The Covid-19 crisis has forced the cancellation of Europe’s most famous Jewish culture festival — the annual Jewish Culture Festival in Krakow, Poland, which was to have celebrated this summer its 30th edition. The Festival was to have taken place June 26-July 5. It will now be postponed until 2021.
The Covid-19 pandemic has forced the closure of most (if not yet all) Jewish museums in Europe, as well as other institutions, and it has imposed other restrictions. (See our growing list HERE).
“We have been forced to postpone it until a time that will be safe for all of us,” Krakow Festival Director Janusz Makuch said in an announcement posted on the festival’s website and social media. “We will inform you of all decisions as soon as the situation in Poland and around the world has stabilized enough to act responsibly.”
Despite being physically apart, we are still with you and we are asking you to be with us; let’s support one other in these difficult days, show mutual respect and kindness. Let’s meet in the only space available – in the space of the spirit. Yes… on the internet.
We aren’t stopping our work though. We will soon post information about the Festival’s presence in a new, updated formula on our Facebook fan page and on our website.
Thanks to our donors and to your dedication, the Festival will continue to exist and develop. Over the past thirty-two years, we’ve created a space of spiritual and intellectual presence that will be threatened by neither the COVID-19 virus nor by an even worse menace – the virus of hatred.
I hope that you emerge from the shadows stronger than ever before. I hope that all of us meet soon, face to face, and I persist in my unshakeable conviction that we are the ones who are capable of building our good, common, Polish – Jewish world.
Makuch was one of the two co-founders of the Festival, whose first edition took place in 1988, when Poland was still under Communist rule. Already described as a “Jewish Woodstock” in 1992, the festival first took place every two years, but since the early 1990s has been an annual event.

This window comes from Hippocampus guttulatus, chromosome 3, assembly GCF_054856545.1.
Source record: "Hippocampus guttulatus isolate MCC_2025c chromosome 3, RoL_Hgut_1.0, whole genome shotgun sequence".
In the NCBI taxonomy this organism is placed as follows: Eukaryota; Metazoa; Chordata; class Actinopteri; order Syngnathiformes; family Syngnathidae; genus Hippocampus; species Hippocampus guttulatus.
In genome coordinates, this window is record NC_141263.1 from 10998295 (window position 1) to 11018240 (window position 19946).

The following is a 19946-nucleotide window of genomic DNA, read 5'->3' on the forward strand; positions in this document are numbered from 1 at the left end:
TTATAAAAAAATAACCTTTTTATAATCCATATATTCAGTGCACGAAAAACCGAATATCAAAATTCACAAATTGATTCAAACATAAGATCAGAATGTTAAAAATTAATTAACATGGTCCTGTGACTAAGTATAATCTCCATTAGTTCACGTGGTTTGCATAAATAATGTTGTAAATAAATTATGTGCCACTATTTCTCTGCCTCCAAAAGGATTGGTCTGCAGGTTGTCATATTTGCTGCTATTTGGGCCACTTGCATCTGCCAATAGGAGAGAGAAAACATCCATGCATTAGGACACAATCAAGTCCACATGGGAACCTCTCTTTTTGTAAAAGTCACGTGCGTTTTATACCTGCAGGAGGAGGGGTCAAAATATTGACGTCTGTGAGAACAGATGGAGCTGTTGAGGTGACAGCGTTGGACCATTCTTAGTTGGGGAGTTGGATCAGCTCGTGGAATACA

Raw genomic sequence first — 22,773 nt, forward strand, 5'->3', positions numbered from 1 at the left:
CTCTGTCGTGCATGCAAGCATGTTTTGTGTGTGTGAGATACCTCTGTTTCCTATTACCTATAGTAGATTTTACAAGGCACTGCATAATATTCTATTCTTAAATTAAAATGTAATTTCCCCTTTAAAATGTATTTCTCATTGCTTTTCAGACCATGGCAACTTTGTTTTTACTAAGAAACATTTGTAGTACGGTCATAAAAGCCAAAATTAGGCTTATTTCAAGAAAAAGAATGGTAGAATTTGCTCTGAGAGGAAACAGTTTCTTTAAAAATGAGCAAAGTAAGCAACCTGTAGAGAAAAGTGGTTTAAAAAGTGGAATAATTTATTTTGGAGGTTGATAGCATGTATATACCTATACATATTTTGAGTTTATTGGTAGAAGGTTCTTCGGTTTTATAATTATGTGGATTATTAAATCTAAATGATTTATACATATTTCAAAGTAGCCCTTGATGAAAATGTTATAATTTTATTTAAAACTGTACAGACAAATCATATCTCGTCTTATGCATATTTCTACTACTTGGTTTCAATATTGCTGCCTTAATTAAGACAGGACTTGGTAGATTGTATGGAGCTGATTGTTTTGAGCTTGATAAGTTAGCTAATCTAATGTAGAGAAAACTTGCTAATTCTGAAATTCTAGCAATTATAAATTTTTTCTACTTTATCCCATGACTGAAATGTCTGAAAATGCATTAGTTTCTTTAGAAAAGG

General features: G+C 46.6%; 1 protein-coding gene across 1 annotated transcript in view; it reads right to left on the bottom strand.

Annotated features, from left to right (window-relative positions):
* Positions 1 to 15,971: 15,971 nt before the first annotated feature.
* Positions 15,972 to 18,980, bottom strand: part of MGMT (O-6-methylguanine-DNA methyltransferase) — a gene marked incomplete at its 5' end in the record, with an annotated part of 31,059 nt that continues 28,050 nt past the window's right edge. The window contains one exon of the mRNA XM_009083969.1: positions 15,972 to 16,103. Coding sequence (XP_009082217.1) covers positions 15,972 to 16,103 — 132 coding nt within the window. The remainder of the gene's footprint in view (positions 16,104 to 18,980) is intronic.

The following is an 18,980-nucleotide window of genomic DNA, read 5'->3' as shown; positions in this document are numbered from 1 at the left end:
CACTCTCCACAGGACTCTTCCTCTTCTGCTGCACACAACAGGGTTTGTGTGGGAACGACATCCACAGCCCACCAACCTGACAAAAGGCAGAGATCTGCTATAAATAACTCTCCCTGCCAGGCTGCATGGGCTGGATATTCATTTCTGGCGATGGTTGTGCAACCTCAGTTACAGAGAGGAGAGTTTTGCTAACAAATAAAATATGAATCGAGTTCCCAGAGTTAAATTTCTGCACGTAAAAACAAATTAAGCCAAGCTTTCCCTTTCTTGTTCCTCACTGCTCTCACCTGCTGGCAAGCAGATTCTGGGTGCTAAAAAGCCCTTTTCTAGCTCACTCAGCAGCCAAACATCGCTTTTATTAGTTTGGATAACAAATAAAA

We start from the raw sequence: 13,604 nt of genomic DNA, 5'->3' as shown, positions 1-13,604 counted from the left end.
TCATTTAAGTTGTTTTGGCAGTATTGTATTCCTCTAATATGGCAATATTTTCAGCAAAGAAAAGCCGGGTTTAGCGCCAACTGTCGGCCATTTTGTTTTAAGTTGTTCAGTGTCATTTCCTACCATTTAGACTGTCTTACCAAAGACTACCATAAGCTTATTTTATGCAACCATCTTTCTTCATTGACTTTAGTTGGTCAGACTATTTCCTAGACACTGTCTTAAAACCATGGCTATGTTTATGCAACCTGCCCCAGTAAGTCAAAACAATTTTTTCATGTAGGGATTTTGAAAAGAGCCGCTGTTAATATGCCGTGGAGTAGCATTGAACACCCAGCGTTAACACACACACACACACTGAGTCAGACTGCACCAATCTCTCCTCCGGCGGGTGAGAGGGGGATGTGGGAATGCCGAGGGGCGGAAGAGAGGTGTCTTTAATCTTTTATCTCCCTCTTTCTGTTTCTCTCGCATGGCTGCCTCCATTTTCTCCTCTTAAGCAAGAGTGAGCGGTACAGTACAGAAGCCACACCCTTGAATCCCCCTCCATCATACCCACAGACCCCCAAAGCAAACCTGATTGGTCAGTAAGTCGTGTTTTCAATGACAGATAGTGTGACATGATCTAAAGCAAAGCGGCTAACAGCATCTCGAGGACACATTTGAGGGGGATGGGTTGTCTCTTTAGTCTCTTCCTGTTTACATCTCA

Each year it draws tens of thousands of fans — most of them non-Jewish Poles — to its 10-day roster of around 300 concerts, performances, workshops, exhibitions, lectures, debates, book launches, guided tours, and other events.
Almost all events take place in and around Krakow’s historic Jewish quarter, Kazimierz, with some of the concerts and other events hosted in the district’s seven surviving synagogues.
Its hours-long open-air final concert, “Shalom on Szeroka,” takes place on Szeroka, the main square of the Jewish quarter and is shown on national TV.
In the past decade the festival period has expanded to include events organized by and/or hosted at the Krakow JCC and the Galicia Jewish Museum.
It has also sparked a parallel festival — FestivALT — which describes itself as “an independent arts collective that produces an annual program of critically minded Jewish art and activism in Kraków, Poland.”
It was not immediately known if FestivALT events were also cancelled this summer.